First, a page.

The Psychology of Poker – Achieving The Balance

It doesn’t matter if you – like me – are a casual poker player who enjoys a couple of hours of fish-baiting most nights, or a seasoned pro who has twenty-four tables open at any one time. The greatest enemy to both of us is when we lose our balance, and by that, I don’t mean our bank balance, although that’s a pretty evil entity as well.

To play poker successfully you need to submerse yourself in game theory, and to get used to crunching those all-important numbers inside your head – but, no matter how dedicated you are to obeying the laws of positive equity, you will always remain vulnerable to the threat of losing your balance, and tilting.

Why Do Players Tilt?

In all walks of life, people are prone to allowing their emotions get the better of them. In soccer, the greatest French player of his generation, Zinedine Zidane, ended his brilliant career with a head-butt to Italian Marco Materazzi in the 2006 World Cup Final. In poker, I once turned a $50 deposit into $4,400 in twelve days, then lost it all bar $20 in one single hour. Why? Because I tilted, and didn’t do the right thing about it.

Poker can be an emotional game – heck, poker is an emotional game. When we’re on a down-swing, we take it personally. It’s not that the cards are not falling for us, it’s because we’re not playing right, even though we’re playing the same way we have always played, and successfully at that. Emotions defeat logic, and if you’ve stop playing logically, then you’re not playing well.

Understand the game … understand yourself

You’ve probably read thousands of words on psychological behavior during a game. You’ve also probably read thousands of words on how to play the game right. Yet, there is one aspect of poker that can never be truly defeated – blind chance. It’s part of the gambler’s folly to think that if you land 72o on one hand, you’re more likely to land AA the next. It’s the same reason why people bet on black on roulette because the ball landed in a red groove the last time around. Is black more likely? No, of course not. Are you more likely to land AA after 72 off-suit? No, you are not. (FYI: AA is the best possible starting hand pre-flop and 72 off-suit is the worst). If you understand that in poker, there is no connection between two successive hands, then it sends an important message to your brain. Your brain wants you to do well, so will try and persuade you that on the next hand, you’re going to be re-gathering in all those chips that you lost on a bad break on the last one.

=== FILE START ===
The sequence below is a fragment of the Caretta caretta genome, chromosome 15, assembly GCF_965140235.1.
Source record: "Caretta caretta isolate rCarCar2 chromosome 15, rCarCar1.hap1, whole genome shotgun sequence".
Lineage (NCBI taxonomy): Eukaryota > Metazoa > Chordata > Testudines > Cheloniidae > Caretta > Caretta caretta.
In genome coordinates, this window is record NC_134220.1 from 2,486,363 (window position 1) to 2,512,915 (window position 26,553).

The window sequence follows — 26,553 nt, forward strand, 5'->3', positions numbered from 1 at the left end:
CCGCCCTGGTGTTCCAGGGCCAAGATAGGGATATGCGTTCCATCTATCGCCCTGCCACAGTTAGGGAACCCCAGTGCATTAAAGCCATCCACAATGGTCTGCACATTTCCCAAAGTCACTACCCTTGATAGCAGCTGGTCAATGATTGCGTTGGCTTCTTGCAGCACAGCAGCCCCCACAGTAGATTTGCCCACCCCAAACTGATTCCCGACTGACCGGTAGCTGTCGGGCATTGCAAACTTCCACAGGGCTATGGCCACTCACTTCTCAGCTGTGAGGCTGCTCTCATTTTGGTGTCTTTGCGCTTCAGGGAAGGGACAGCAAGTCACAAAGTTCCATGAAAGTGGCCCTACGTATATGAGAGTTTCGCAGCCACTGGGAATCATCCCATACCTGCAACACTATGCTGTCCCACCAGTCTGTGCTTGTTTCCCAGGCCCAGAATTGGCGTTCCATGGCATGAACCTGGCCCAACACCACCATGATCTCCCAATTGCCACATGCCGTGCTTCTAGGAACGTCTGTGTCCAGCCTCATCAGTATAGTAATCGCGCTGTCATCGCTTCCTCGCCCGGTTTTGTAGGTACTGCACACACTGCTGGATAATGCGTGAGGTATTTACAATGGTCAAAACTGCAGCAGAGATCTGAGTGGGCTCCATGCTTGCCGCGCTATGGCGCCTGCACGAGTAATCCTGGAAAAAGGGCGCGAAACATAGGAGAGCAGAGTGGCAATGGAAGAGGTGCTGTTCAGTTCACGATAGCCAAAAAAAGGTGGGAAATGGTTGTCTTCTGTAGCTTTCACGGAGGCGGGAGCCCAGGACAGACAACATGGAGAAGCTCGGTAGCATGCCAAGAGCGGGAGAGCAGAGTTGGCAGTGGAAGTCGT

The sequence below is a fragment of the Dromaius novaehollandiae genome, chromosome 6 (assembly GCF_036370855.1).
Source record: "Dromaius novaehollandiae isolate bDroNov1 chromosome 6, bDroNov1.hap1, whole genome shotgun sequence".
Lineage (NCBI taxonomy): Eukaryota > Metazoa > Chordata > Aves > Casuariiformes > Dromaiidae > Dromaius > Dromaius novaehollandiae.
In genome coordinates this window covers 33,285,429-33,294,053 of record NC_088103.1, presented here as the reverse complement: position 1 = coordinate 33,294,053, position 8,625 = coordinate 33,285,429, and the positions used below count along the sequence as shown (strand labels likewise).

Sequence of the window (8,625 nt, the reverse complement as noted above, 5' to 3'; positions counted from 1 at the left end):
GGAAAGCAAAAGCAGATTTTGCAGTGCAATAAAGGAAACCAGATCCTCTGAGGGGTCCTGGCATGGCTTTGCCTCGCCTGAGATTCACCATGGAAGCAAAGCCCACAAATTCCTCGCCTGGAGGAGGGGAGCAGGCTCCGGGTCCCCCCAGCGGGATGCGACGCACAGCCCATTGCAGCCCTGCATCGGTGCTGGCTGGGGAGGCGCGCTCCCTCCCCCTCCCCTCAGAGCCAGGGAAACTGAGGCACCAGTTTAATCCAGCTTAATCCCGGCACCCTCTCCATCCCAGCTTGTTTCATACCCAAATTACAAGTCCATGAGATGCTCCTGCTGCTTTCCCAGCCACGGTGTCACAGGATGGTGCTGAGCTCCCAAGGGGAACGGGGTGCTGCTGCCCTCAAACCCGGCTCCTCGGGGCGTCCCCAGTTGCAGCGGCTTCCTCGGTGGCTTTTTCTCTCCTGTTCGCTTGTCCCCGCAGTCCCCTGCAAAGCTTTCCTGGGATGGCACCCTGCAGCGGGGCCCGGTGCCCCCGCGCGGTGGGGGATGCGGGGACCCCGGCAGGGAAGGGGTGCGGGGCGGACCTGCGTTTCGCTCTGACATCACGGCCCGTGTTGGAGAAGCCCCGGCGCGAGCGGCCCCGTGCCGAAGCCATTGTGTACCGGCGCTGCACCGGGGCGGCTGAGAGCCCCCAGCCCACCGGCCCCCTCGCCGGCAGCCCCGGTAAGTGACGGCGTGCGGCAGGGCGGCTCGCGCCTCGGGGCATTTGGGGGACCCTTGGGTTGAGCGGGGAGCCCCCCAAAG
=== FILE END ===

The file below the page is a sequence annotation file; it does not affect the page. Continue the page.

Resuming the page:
Extending the balance beyond the table

I have the luxury of not playing professionally – you won’t bump into me at the WSOP, at least not in the real world, although I do enjoy the odd showdown at their online tables – but I still wager a lot of money online. I worked out what I could afford to wager ($5,000) some time ago, and knew that was enough for fifty 100BBs – enough to play on $50/$100 limit tables (Limit Texas Hold’em). Once I had rolled my bankroll up to $10,000, I switched to $100/$200, but when I dipped back below $10,000 I didn’t fall back down a level. It took until I was down to $6,000 (in three days!) before I found my common sense hiding under the sofa, and dropped back down.

If you’re aiming to play poker as your career, then be doubly-sure you’re doing just that. Award yourself a salary, and set enough aside for tax considerations. If you can’t meet your targets, and find playing poker becomes stressful, then it’s time to take a prolonged break.

The key to retaining balance is to recognise that you are tilting. If you find that the emotional centres of your brain rather than the logical ones are making the decisions at the table for you, then the cure is simple: Stand up, walk away, and come back to play when you’re feeling balanced once again. Having time away from the table allows you to re-focus, re-energise and place your mind somewhere that isn’t poker related. Take a walk or read a book. If you then come back to the tables, you’ll find yourself both feeling and thinking a lot sharper, and you’ll find you’ll be able to make those crucial, logical decisions with a balanced frame of mind.

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